Holocaust Victim’s Legacy Lives on Through Her Work


Mikayla Lowery, Writer


As WWII threw her life into disarray, Irene Némirovsky, a well-known author, turned to what she did best: writing. She took to her notebooks to write a story about the war that was ravaging her beloved country, France. She laid the groundwork for five stories that would amount to an immense 1,000-page novel called Suite Française similar to Tolstoy’s War and Peace. However, Némirovsky’s plans were put to an abrupt halt when French officers robbed her of everything by entering her home and arresting her. This event is reminiscent of the Bolsheviks taking everything from her family during her childhood spent in the Russian Empire.

This time, Némirovsky lost so much more. When the French officers took her away, she left behind her husband, Michel Epstein, and her two daughters. At the time, her daughters, Élisabeth and Denise, were only 5 and 13 years old, respectively. Némirovsky was taken to the Pithiviers internment camp. Michel worried about her health because she suffered from asthma, but he held onto hope. In anticipation of her returning, he prepared a place for her at the table during every meal. He heartbreakingly did not know how horrid conditions at concentration camps truly were.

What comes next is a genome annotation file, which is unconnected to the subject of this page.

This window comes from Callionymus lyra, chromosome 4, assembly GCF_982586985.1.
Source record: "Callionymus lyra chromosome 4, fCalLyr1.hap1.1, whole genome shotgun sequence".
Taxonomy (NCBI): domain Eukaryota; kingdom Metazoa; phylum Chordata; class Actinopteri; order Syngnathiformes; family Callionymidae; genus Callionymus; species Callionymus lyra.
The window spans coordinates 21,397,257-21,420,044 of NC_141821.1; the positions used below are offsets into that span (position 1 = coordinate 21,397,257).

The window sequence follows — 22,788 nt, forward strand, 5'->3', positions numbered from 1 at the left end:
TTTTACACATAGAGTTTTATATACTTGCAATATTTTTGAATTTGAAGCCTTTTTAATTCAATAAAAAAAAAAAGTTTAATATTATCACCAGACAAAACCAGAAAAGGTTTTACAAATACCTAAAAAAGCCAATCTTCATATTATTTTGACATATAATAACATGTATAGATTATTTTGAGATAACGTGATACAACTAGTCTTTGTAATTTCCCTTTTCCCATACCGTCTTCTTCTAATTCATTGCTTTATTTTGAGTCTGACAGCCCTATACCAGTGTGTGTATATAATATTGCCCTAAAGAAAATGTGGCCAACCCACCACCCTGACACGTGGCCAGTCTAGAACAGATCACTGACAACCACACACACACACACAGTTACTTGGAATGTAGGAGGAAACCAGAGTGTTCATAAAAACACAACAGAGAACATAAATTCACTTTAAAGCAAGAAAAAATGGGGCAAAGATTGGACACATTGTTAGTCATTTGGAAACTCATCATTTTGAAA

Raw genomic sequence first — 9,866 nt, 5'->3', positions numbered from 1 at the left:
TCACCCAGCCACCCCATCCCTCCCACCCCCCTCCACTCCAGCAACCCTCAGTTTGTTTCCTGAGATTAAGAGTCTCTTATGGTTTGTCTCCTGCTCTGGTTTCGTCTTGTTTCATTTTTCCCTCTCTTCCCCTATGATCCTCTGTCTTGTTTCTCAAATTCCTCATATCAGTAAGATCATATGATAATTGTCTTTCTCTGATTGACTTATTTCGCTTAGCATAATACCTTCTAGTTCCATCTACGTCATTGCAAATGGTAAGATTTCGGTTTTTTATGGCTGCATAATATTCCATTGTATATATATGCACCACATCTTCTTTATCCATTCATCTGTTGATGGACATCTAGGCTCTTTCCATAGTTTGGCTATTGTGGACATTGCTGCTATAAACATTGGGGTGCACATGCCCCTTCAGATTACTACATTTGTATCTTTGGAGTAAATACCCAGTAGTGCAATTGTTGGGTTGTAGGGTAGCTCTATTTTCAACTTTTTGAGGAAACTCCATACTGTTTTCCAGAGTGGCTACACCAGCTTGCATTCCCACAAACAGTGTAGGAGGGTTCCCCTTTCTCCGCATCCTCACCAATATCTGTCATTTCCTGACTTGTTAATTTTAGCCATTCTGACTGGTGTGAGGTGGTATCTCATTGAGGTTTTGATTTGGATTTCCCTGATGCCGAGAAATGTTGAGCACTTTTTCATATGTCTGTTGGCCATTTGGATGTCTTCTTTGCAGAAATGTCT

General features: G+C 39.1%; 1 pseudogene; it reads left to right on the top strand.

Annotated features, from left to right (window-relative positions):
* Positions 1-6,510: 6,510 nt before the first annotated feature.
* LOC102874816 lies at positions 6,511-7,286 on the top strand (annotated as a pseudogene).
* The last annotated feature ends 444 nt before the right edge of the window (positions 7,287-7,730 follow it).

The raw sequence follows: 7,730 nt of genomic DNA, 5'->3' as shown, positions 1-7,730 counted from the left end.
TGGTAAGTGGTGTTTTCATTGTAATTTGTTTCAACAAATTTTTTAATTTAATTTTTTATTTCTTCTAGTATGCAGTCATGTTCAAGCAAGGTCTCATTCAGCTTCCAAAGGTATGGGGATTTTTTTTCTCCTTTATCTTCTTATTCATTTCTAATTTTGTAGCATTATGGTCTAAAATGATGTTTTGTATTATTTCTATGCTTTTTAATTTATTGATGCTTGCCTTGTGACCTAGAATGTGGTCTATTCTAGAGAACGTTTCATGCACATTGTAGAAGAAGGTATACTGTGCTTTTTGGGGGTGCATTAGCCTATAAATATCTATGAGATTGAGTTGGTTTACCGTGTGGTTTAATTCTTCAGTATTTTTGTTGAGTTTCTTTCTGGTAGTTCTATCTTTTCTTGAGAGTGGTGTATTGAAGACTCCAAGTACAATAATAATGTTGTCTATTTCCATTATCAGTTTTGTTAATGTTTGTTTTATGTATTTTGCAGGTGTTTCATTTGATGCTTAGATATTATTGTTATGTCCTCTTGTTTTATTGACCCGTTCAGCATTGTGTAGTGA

Némirovsky was deported to Auschwitz and died on Augusts 19, 1942. Michel did not know about her death and desperately continued trying to save her. He frantically sent letter after letter asking for help from French and German officials. He even offered to take her place. He worked tirelessly and never gave up. Without knowing Némirovsky’s fate, Michel was taken to Auschwitz and died there on November 6, 1942.

Their children were left in the care of their nanny, Julie Dumont. The three struggled to find hiding places. They took cover in multiple locations including cellars. After surviving the war, they went to ask Irene’s mother, Fanny, for help. She was a Jew living safely in Nice, France. She cruelly left her door closed and yelled at them to go to an orphanage.

Pushing past Fanny’s horrid remarks, Julie ensured that Élisabeth and Denise received a quality education. They both went on to take after their mom by having careers in the literary field. The unfinished 2-part manuscript of Suite Française survived the family tragedy. For years the two sisters could not bring themselves to read it, but eventually, they did, and the book was published in 2004.

The first part of the book focuses on the chaos that occurred as people fled Paris during WWII, and the second part of the book focuses on a French village as German soldiers occupy it. The story shows the emotions and disarray that French citizens felt during the war. While Suite Française is a fictional work, Némirovsky’s legacy lives on through it. Out of the tragedy, her work and daughters came together to make sure that we would not forget the loving mother, wife, and renowned writer that contributed so much to the world despite her shortened time in it. This article commemorates Irene Némirovsky, who would have turned 120 on February 24, 2023.